By Tony Knight
Like most people in America I’ve watched the Peanuts gang on TV and seen them at some point in the newspapers, but I never looked for much with respect to social injustice or racism. It was just entertainment. Now there’s been a clamor in social media about the Peanuts franchise being racist against blacks, and a call to boycott it. Fair, or unfair? Let’s look at Peanuts as a whole and decide together.
Peanuts emerged in 1950, the brainchild of Charles Schulz, and it was both written and illustrated by him. The strip centered around a group of kids who got along most times, sometimes not, and they seemed very relatable in that they were not without their trials. They touched on themes such as anxiety, harsh realities of everyday life as a kid, and for this they developed a very successful brand. It might not enjoy the same successes it had decades ago, but it’s still an American icon.
It has recently been suggested that Charles Schulz was a racist because of a scene from “A Charlie Brown Thanksgiving” which originally aired in 1973. In this scene the show’s only black character, Franklin, was portrayed sitting alone on one side of table where a feast was planned. He was also in a “rickety old lawn chair” while four characters sat opposite of him on the other side. Franklin’s chair eventually breaks as well, more racist attacks on Franklin? I think it’s important to get a historical context on Franklin to explore this.
1968 was an extremely volatile time in American history specifically pertaining to race relations. Martin Luther King, Jr. was assassinated earlier in the year, and the very unpopular Vietnam was raging on. Franklin came to be because of a letter writing campaign from concerned black individuals who were hoping to stem the tide of division in the country by including a black character in the Peanuts comic strip. Schulz obliged with the inclusion of Peanut’s first regular black character, Franklin (yes, there were black characters depicted prior to Franklin’s introduction). He didn’t have to have a regular black character in the strip, but after much dialogue and reflection Schultz saw the wisdom and necessity of the move. Schulz was a brave pioneer in facing reprisal himself for breaking the Peanuts color barrier in a social-political climate that in large part was not ready for this move. Famously he once threatened to quit when he received some push-back from United Features President Larry Rutman to change a scene showing Franklin’s integration into school.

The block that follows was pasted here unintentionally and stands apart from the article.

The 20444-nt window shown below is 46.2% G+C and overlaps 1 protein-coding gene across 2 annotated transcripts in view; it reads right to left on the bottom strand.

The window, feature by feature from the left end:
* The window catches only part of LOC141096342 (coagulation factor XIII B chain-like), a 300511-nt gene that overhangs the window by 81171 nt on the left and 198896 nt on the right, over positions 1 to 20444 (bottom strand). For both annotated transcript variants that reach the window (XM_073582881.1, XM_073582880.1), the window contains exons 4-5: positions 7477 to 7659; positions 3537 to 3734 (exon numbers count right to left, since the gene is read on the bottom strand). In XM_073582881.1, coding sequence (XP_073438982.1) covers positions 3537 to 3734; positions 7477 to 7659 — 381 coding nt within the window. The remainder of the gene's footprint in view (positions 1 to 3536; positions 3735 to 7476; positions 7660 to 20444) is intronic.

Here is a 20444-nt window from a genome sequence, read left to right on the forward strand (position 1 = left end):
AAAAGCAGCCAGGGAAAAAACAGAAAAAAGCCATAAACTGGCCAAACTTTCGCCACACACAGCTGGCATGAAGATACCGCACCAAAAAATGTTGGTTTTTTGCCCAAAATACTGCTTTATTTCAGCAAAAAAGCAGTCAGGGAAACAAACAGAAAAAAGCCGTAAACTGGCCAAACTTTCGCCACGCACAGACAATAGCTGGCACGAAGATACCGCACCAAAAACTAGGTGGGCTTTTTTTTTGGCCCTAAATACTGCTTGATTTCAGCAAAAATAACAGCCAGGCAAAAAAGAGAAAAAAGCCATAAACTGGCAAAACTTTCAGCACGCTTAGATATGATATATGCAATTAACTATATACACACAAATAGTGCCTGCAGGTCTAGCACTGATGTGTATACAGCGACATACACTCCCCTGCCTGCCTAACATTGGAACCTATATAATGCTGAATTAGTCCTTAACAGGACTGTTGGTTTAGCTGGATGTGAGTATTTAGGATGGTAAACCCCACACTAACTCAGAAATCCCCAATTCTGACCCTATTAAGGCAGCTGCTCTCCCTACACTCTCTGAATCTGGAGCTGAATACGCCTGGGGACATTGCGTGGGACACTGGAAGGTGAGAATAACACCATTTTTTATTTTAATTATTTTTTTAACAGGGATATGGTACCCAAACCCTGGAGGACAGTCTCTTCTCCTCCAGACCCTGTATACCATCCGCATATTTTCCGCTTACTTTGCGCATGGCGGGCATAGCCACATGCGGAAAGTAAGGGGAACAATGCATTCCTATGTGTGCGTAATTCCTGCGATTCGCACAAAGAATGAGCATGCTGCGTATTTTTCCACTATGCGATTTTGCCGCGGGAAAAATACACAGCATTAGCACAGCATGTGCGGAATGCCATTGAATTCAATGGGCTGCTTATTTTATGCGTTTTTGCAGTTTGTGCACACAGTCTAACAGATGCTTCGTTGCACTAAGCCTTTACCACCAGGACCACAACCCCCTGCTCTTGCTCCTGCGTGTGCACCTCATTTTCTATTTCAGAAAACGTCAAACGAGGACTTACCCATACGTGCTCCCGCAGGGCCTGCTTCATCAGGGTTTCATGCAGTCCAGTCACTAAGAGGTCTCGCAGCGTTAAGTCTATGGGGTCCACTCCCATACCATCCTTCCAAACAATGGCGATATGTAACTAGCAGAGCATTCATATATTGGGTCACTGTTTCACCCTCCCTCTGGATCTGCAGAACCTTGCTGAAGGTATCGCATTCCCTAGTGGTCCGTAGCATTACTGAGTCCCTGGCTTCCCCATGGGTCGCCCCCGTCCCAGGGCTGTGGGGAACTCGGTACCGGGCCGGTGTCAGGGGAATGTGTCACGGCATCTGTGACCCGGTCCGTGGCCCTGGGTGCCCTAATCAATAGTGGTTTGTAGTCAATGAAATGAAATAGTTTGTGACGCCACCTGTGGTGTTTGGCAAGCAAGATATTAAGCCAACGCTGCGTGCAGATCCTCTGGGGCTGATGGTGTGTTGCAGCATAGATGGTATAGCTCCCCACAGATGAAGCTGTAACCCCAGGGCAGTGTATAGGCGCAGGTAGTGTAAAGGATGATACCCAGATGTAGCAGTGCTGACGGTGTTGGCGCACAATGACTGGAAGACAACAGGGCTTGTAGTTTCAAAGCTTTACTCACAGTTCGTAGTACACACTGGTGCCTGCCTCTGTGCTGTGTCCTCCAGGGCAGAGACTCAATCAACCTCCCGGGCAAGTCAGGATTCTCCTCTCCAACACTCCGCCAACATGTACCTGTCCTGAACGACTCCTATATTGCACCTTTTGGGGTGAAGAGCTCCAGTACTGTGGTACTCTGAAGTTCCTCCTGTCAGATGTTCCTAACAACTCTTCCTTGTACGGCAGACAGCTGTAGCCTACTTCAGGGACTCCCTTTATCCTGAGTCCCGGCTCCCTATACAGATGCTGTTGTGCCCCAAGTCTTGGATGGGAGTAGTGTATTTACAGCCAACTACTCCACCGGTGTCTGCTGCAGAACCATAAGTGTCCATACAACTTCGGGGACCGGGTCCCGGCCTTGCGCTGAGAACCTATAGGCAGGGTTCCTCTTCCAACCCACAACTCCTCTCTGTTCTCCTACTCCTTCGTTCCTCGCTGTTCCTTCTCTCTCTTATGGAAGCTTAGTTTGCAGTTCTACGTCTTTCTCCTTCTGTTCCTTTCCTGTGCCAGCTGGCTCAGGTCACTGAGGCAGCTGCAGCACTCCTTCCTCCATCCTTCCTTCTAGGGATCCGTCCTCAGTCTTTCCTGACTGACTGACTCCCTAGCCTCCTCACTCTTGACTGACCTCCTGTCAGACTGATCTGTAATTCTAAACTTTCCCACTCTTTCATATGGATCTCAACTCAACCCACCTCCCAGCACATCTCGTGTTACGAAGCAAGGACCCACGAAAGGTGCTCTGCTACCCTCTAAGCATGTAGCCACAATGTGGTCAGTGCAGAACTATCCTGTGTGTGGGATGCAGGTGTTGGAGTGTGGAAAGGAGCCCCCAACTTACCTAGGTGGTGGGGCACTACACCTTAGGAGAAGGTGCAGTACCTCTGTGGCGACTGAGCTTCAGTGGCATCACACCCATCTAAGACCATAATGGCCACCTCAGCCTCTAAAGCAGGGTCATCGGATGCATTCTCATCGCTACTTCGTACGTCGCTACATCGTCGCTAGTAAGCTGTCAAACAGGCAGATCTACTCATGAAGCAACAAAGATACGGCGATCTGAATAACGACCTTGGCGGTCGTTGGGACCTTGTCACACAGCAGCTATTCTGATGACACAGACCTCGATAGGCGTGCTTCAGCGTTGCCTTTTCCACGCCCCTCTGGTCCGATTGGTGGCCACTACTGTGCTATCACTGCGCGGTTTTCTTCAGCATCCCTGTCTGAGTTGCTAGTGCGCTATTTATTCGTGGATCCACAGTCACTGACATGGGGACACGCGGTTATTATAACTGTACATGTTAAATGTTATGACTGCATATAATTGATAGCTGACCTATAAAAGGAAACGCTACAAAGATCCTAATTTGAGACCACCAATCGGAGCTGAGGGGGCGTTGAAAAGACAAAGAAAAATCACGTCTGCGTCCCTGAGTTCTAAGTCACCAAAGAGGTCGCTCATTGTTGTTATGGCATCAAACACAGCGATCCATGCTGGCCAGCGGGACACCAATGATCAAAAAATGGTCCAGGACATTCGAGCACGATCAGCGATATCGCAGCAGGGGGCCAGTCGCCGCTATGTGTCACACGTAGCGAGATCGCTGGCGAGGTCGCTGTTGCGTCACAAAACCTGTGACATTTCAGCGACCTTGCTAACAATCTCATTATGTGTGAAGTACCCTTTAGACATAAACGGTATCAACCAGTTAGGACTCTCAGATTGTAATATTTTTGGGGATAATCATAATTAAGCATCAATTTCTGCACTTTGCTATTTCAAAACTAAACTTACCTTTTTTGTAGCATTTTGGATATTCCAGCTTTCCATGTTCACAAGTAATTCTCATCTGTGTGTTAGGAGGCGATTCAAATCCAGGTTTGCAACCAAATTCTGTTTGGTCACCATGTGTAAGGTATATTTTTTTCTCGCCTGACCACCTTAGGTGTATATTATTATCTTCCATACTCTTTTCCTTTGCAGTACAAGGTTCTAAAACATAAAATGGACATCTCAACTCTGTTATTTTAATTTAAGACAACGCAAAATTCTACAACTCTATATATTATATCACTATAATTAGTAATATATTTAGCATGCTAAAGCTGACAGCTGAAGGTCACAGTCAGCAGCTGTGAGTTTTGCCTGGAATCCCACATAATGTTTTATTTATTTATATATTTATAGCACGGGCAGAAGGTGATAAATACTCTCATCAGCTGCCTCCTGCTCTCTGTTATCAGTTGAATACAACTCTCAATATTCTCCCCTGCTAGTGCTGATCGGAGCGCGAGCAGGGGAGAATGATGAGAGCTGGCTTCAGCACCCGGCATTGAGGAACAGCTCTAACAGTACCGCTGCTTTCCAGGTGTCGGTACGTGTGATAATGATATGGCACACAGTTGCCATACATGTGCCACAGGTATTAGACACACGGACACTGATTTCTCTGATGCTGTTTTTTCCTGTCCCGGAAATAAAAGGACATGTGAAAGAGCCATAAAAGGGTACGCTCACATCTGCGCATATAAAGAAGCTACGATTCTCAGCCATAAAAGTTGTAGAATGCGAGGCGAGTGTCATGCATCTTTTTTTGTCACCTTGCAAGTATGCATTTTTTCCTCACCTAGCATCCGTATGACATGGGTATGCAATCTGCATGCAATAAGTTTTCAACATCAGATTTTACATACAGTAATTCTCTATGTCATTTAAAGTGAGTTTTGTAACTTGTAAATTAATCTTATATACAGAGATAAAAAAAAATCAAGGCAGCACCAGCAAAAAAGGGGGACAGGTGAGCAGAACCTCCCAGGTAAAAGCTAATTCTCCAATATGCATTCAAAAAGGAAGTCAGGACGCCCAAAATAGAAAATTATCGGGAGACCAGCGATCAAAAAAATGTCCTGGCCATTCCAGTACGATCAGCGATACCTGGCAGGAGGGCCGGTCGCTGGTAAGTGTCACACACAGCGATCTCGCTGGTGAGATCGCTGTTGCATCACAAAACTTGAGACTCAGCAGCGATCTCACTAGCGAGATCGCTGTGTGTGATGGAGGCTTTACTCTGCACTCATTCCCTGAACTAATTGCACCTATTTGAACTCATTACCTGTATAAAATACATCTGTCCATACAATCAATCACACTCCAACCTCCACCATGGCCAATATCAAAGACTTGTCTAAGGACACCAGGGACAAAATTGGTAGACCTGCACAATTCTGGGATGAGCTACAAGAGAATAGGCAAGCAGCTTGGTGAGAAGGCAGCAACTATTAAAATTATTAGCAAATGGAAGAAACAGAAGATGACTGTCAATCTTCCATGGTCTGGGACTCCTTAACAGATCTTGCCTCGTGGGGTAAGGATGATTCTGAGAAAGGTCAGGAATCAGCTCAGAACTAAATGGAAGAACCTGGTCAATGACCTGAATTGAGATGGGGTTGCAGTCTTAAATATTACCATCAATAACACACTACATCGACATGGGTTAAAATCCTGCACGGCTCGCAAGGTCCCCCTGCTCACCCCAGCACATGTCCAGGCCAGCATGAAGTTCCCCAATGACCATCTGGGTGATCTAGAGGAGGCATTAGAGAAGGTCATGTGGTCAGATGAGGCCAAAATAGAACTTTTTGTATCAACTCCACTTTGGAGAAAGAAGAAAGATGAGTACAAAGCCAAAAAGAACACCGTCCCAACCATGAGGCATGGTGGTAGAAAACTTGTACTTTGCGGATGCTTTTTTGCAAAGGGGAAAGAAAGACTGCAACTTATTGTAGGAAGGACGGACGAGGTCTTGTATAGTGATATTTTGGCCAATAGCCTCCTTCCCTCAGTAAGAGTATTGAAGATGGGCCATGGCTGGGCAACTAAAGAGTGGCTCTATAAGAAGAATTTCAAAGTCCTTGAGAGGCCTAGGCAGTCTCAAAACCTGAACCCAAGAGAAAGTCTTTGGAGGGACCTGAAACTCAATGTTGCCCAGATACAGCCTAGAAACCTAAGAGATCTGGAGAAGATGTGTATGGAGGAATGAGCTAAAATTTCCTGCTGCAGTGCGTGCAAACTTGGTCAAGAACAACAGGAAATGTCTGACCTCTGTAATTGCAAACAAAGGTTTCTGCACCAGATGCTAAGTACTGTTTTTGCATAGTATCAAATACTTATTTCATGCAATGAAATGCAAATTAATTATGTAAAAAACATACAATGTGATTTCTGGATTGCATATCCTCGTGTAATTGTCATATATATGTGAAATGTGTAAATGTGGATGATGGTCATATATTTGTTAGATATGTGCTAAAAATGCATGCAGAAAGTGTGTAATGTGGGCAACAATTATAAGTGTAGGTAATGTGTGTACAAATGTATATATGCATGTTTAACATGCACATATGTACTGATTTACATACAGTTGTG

You might say Franklin was a shallow character who was only periodically featured, maybe subtle racism to marginalize blacks? I’d have to disagree. Of all the Peanuts characters Franklin was the most “normal.” I know people on the left hate that word, but it’s fitting for Franklin. He was a good student, a concerned and thoughtful friend, athletic, and rose above the other misfits in Peanuts whenever things turned odd – which was invariably. Good-looking, clean cut, from a military family, a 4H club member, and he played an instrument. Hardly seems like Schulz was attacking the only black character in Peanuts. Was Franklin a dynamic and exciting character? Sadly, no…but at least he wasn’t Pig-Pen!
So to sum up let’s get back to the table scene in “A Charlie Brown Thanksgiving.” I’ve gone over and over this scene in my head, watched it a few more times, and for the life of me I can’t figure out why Franklin was on a side of the table opposite of 4 other Peanut’s characters – including a dog! I wish I had a good answer for you, and I wish Schulz had addressed it as well but he never did. Schulz died on February 13, 2000, 27 years after the famous Thanksgiving table scene. I might be mistaken, but this is the first time anyone has really voiced the accusation that Schulz was a racist in seating Franklin alone on one side of a table. So why the outrage now? That’s easy. There seems to be a small, noisy group of professional agitators who like making crises out of nothing. If no racism, sexism, agism, misogyny, or phobia exists they will conjure some up for you. It takes a real talent to decide what we as Americans should be outraged about and a dedicated army of social justice warriors to carry the banner of outrage for those who previously weren’t outraged. Was this scene depicted the way it was because Schulz was a racist and wanted to segregate and insult blacks? I’d say emphatically no, despite the bizarre seating arrangement in that scene. Schulz’s life and works do not suggest he was a bigot.
My advice whenever someone waves the banner of faux outrage? Examine the questions carefully. Don’t let people draw conclusions for you. We are at a wonderful time in history when almost the entire sum of human knowledge is at our fingertips. And if someone tries to divide you, or tell you why YOU should be mad at something, make an informed decision on your own. We are meant to be more than sheep. Or if you want to be a sheep, make sure you’re following a Shephard and not a sheep herder.
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